Wednesday, February 13, 2013

Is cheap stuff worth child labor?- MSN Money


From smartphones to chocolates to soccer balls, many of the products you use may be made by child workers or tied to other labor abuses. Here's how 7 companies have faced the heat on these issues.

By Michael Brush, MSN Money

The hands of an Indian child laborer are seen as he sits in a police van after being rescued during a raid by workers from Save the Childhood Movement at a garment factory in New Delhi in 2012. © Kevin Frayer/AP Photo
Do consumers even care?

Sure, your new iPhone 5 is sweet. But would you like it so much if you knew parts of it were made by a child in China?
Unfortunately, that could be the case.
Last week, Apple (AAPL) announced it had found more than 100 cases of child labor in its supply chain in 2012, including one Chinese company that employed 74 children younger than 16.
Apple deserves kudos, though, for examining its supply chain and sharing the results publicly. If Apple hadn't told us, we might never have known.
A lot of companies fail to go this far. And that's a big reason that child labor is still so prevalent around the world. Children may have helped produce that cotton fabric in your shirt, the chocolate you love and the soccer balls your kids kick around on Saturdays.
Globally, about 215 million children between 5 and 14 work, 115 million of them in hazardous jobs, estimates the International Labor Organization. UNICEF believes nearly one in six children, ages 5 to 14, works. Child labor is most prevalent in agriculture, but it also appears to be common in consumer electronics and apparel production in China.
And child labor is only one of many ongoing worker abuses around the globe, says Kathleen Hamill, who teaches human rights courses at the Fletcher School of Law and Diplomacy at Tufts University. Other kinds of abuse at foreign companies that produce cheap stuff for U.S. consumers include lousy pay, excessive unpaid overtime and dangerous working conditions.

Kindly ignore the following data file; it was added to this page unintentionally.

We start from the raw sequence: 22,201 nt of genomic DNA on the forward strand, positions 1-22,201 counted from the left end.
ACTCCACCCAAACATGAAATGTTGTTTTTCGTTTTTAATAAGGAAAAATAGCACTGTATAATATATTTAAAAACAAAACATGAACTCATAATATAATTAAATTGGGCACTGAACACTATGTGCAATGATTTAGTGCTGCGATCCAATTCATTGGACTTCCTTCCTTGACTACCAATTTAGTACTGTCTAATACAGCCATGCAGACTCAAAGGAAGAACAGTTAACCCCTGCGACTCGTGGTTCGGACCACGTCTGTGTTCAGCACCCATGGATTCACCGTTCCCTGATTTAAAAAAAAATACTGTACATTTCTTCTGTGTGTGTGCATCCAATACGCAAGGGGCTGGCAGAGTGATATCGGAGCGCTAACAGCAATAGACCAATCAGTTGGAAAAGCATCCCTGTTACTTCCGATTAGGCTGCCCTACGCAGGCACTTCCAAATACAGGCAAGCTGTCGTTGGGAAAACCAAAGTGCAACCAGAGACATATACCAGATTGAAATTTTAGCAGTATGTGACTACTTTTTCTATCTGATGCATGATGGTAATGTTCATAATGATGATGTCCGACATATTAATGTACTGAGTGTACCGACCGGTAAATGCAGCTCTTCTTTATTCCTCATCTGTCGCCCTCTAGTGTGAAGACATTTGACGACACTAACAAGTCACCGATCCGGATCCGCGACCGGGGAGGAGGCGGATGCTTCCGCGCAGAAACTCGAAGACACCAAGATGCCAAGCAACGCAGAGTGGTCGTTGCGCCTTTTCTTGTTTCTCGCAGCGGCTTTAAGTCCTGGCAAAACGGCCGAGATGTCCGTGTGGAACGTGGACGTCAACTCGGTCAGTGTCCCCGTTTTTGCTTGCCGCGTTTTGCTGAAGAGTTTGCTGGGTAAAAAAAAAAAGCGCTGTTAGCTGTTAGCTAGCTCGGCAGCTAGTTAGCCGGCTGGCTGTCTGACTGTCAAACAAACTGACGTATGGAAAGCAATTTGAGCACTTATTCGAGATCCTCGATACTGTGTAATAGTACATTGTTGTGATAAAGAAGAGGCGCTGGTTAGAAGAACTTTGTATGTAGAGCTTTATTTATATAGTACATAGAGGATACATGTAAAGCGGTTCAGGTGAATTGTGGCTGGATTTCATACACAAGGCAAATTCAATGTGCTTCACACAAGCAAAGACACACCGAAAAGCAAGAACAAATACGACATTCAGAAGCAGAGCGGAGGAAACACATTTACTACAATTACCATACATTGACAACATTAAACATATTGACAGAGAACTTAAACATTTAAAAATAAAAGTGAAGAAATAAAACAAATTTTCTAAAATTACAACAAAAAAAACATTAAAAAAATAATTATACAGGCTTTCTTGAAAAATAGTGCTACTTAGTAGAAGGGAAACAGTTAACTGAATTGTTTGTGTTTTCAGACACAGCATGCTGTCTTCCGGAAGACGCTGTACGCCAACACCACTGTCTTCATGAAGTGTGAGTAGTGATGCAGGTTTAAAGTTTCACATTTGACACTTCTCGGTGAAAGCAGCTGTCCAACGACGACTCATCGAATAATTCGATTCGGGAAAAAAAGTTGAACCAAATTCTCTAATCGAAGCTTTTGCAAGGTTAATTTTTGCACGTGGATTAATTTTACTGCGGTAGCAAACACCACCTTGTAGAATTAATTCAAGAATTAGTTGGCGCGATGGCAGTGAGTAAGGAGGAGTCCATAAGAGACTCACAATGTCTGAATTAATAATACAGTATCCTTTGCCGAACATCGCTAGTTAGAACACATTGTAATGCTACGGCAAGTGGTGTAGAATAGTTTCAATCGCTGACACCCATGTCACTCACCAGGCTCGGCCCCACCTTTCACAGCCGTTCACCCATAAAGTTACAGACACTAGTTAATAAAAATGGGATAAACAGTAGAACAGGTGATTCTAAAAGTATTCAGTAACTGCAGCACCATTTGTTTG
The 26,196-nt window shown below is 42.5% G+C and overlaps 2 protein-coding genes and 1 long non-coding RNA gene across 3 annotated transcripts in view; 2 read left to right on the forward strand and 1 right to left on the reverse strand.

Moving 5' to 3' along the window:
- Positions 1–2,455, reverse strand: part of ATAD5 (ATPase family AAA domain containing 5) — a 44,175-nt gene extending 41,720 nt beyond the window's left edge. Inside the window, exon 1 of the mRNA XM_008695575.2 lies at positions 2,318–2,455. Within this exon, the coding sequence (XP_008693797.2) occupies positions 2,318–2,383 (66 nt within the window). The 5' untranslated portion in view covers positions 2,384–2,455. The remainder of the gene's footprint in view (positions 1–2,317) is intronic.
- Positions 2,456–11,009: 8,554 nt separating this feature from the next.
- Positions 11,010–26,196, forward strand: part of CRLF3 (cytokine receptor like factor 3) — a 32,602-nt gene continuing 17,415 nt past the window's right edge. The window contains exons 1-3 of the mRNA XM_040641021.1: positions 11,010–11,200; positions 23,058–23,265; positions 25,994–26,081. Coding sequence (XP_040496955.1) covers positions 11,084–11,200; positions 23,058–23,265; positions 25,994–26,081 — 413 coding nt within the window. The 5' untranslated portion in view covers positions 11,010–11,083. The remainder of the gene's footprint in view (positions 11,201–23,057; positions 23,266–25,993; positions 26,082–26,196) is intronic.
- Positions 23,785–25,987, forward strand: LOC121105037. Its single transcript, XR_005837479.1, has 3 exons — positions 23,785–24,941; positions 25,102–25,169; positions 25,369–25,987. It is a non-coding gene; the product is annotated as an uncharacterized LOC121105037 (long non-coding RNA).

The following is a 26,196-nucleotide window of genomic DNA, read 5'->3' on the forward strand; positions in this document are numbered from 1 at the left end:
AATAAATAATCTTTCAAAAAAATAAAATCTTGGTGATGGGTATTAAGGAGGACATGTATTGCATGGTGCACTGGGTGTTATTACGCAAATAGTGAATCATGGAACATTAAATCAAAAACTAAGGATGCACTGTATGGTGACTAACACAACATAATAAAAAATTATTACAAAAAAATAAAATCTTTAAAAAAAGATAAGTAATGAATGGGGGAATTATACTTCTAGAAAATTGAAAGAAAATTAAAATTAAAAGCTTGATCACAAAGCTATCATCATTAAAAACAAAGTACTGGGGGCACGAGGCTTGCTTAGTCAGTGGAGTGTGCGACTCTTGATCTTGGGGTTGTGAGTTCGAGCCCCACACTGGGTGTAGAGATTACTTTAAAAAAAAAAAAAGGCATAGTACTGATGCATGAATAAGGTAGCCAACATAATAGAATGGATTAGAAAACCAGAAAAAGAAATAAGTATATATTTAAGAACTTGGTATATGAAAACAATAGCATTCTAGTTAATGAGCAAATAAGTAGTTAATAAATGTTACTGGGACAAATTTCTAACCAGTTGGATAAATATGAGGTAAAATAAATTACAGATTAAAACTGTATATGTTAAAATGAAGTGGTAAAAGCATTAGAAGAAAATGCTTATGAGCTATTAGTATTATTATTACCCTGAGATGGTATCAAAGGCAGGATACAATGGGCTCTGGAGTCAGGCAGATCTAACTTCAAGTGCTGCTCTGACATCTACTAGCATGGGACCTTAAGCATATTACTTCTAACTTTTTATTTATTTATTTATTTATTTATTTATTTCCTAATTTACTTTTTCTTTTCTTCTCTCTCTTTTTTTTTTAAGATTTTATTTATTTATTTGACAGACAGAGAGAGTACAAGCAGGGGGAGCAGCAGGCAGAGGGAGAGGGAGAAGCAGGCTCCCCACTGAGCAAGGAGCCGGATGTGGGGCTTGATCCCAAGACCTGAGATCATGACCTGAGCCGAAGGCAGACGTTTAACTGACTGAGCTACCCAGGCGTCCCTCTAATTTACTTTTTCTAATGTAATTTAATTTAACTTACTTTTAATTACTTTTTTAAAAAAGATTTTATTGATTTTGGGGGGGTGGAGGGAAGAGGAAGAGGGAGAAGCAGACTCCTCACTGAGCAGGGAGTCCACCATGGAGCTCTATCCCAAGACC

So why hasn't anyone said “Enough!” and drawn a line in the sand? Politicians seem more concerned with free trade than with labor issues. And many U.S. companies still don't police their suppliers. "A lot of the monitoring they do is not very robust," says Farnam Bidgoli, an analyst with Sustainalytics, which analyzes corporate auditing efforts for investors.
You can also blame complacent consumers, including perhaps yourself. "It's not on the minds of most people when they go to buy things," says Terrence Guay, an associate professor at the Penn State Smeal College of Business. "People just think, 'Where can I get the cheapest stuff?'"
Click through this slide show, published Feb. 5, for a look at seven companies you might regularly buy from that have come under fire for child labor or other worker abuses -- and how they've responded. At the end, I'll show you a way to watchdog other companies you buy from.

Enhanced by Zemanta

No comments:

Post a Comment